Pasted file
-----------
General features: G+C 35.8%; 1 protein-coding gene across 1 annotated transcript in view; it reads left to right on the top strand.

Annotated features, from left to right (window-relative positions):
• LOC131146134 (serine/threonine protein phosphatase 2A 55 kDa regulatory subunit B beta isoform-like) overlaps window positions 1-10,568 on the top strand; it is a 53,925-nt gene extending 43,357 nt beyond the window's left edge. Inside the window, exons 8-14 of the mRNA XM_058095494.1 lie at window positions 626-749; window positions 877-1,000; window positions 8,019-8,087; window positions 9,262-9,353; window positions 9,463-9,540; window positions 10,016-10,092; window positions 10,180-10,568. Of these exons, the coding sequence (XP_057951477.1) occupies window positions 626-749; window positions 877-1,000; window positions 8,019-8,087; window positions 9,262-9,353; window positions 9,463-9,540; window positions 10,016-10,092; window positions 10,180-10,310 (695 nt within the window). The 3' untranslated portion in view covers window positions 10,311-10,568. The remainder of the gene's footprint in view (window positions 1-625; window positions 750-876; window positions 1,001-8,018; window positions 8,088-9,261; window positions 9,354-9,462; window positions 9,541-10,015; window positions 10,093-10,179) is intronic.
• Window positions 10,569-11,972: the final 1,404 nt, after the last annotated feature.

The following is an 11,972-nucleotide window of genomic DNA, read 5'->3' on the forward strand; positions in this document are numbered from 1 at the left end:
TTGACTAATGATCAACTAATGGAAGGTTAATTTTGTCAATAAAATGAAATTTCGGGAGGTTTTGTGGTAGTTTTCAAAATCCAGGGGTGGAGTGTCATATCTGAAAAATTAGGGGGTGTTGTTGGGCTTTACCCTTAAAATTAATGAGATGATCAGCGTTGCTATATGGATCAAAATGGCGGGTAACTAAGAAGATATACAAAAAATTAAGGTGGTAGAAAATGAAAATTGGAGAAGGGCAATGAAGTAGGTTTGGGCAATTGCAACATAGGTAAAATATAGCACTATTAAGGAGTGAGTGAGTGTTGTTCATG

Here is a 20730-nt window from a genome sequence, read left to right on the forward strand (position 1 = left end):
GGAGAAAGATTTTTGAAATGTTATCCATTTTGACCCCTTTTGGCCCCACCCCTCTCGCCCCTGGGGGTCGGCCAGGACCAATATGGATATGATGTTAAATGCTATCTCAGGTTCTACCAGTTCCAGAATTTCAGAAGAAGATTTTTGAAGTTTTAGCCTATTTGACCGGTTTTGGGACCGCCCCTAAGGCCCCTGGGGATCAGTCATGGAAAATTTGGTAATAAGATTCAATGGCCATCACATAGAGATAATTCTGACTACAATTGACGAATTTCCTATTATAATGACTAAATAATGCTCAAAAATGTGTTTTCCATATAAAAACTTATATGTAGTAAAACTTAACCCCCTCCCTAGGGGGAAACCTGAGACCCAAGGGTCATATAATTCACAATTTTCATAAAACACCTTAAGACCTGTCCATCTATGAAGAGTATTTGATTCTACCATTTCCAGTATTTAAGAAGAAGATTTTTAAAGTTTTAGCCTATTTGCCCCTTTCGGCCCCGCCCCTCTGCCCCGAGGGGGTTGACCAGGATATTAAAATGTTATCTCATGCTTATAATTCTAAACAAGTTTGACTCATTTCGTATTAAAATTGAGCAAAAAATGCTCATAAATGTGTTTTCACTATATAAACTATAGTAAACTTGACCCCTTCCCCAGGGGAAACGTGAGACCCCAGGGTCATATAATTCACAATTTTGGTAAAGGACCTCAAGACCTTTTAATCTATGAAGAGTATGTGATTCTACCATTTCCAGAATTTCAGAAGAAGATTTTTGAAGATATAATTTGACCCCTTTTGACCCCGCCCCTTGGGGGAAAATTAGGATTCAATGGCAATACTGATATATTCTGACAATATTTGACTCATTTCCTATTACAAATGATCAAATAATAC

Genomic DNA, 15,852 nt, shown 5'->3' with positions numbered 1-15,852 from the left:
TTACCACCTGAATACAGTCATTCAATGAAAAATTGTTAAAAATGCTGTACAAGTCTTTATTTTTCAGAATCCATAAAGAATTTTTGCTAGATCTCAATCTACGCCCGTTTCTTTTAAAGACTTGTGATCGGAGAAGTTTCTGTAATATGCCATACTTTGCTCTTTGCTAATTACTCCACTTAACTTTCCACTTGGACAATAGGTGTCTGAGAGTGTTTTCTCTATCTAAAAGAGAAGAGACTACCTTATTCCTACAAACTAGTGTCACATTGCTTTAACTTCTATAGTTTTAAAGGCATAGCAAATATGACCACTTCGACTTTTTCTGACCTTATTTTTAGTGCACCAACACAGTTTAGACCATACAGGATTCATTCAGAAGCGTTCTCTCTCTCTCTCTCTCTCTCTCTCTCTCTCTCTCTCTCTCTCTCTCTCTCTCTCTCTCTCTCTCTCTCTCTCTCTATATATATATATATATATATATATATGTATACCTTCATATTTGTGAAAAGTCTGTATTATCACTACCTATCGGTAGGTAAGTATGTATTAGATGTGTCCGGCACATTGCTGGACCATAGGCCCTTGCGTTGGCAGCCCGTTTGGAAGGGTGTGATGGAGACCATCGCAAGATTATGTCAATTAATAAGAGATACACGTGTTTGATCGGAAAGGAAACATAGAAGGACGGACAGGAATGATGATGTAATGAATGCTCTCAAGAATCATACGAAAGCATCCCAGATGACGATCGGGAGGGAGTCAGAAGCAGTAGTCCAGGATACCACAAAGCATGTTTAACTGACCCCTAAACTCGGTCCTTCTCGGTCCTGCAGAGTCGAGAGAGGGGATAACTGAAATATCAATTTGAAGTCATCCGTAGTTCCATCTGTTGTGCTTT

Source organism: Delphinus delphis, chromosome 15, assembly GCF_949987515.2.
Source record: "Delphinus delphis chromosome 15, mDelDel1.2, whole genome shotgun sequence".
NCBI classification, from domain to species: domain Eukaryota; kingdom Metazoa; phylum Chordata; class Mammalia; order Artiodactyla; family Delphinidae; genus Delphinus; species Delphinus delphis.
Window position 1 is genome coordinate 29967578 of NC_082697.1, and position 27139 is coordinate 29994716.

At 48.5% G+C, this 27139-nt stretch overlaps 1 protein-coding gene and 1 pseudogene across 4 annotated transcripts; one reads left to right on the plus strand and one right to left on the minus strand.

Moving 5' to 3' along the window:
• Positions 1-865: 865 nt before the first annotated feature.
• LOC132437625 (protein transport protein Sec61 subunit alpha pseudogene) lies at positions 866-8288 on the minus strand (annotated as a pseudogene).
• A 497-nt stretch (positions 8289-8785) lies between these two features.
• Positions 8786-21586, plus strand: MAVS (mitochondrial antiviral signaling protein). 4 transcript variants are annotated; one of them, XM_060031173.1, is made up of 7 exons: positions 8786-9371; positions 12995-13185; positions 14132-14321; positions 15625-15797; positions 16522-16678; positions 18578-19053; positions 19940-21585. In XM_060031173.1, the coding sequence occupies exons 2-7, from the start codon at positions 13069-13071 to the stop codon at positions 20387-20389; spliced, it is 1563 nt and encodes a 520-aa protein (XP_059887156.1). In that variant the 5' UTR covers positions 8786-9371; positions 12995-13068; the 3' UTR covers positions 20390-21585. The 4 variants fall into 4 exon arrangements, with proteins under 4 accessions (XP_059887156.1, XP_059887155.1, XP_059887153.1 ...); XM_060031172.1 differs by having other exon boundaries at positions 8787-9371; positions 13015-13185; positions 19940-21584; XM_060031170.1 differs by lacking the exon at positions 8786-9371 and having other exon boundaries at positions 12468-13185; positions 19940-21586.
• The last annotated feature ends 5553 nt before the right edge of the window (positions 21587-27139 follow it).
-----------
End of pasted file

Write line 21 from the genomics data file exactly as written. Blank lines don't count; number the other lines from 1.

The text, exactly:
• The last annotated feature ends 5553 nt before the right edge of the window (positions 21587-27139 follow it).